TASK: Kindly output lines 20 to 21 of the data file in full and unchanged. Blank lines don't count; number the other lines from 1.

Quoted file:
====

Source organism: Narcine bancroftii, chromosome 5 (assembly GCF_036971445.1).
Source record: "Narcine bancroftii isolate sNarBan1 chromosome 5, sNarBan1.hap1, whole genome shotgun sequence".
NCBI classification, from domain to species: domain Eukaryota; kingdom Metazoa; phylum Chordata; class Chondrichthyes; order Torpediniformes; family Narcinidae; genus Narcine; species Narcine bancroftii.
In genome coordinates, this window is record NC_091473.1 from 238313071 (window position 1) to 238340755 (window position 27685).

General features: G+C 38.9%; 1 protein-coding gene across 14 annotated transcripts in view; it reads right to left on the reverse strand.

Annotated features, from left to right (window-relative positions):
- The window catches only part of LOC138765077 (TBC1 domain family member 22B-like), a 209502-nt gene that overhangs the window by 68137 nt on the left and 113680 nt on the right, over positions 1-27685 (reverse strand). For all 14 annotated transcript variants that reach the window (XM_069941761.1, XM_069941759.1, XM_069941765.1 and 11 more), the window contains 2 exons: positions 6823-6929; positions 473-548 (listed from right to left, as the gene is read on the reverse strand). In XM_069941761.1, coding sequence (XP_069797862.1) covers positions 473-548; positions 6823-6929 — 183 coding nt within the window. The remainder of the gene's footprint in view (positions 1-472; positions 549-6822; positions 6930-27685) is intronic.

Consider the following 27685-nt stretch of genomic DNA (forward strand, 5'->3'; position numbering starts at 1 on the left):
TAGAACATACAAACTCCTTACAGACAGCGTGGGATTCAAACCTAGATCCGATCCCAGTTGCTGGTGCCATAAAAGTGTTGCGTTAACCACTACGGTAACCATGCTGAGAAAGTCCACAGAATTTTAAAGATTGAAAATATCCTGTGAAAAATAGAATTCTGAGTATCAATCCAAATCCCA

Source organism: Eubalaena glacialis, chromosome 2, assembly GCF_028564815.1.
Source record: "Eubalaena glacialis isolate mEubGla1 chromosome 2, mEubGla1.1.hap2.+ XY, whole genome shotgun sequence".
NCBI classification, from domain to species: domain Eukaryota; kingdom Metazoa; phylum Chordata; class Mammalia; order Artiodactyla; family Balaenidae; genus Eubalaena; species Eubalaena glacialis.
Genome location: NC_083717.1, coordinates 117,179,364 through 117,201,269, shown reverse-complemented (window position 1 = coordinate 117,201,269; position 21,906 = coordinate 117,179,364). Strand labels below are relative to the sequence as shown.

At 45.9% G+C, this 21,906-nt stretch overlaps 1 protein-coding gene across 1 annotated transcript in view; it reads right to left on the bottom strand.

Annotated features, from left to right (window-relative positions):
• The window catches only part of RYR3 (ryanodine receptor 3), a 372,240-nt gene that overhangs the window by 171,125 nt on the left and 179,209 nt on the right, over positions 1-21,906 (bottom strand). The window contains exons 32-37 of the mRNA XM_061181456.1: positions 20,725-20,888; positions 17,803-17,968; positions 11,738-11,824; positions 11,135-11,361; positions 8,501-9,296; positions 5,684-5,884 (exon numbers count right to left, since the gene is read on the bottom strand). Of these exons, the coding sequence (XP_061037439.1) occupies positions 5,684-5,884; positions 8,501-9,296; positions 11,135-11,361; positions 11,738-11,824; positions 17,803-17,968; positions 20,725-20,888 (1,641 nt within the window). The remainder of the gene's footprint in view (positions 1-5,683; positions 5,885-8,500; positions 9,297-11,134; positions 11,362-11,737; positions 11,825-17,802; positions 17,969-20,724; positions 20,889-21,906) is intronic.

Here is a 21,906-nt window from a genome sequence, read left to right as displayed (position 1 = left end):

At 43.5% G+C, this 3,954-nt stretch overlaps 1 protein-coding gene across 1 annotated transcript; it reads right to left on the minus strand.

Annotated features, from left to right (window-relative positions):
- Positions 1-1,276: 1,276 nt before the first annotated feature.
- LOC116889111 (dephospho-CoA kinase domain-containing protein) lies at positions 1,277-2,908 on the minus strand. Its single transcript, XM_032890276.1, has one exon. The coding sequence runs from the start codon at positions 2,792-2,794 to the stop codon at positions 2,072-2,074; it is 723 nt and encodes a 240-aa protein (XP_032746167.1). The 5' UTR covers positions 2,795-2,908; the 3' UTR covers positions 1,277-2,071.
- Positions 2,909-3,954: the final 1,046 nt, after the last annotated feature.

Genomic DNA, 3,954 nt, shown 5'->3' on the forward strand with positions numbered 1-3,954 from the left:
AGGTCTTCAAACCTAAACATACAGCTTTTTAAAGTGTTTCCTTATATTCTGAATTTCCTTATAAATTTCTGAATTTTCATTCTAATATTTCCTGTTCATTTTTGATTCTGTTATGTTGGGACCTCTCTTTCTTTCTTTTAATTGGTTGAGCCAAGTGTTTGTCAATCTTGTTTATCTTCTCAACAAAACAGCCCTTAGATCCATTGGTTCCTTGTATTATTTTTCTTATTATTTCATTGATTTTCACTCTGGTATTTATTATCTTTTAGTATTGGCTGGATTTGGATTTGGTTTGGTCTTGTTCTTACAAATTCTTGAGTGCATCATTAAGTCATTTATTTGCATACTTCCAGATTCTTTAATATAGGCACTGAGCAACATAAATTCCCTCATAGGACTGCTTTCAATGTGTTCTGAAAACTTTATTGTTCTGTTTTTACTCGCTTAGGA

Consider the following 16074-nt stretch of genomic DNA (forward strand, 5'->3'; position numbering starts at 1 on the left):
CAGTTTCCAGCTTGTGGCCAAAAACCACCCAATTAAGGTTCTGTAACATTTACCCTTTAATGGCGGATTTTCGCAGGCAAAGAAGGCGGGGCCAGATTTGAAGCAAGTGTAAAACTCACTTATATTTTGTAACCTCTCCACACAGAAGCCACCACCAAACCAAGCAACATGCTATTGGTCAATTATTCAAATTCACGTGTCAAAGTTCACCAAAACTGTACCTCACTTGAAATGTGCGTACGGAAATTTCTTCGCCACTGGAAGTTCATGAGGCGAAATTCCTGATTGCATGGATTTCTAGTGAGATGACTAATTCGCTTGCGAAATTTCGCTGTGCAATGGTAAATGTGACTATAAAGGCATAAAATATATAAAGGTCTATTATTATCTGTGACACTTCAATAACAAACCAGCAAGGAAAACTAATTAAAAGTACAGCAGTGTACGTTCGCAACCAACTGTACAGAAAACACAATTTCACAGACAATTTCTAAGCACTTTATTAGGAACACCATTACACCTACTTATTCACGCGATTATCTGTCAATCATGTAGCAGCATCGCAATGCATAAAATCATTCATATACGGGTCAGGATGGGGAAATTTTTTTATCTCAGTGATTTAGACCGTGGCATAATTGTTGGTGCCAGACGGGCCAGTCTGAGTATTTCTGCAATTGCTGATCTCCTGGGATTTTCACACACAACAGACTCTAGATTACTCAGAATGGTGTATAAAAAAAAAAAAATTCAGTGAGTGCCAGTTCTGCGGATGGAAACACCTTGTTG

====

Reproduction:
- Positions 1-1,276: 1,276 nt before the first annotated feature.
- LOC116889111 (dephospho-CoA kinase domain-containing protein) lies at positions 1,277-2,908 on the minus strand. Its single transcript, XM_032890276.1, has one exon. The coding sequence runs from the start codon at positions 2,792-2,794 to the stop codon at positions 2,072-2,074; it is 723 nt and encodes a 240-aa protein (XP_032746167.1). The 5' UTR covers positions 2,795-2,908; the 3' UTR covers positions 1,277-2,071.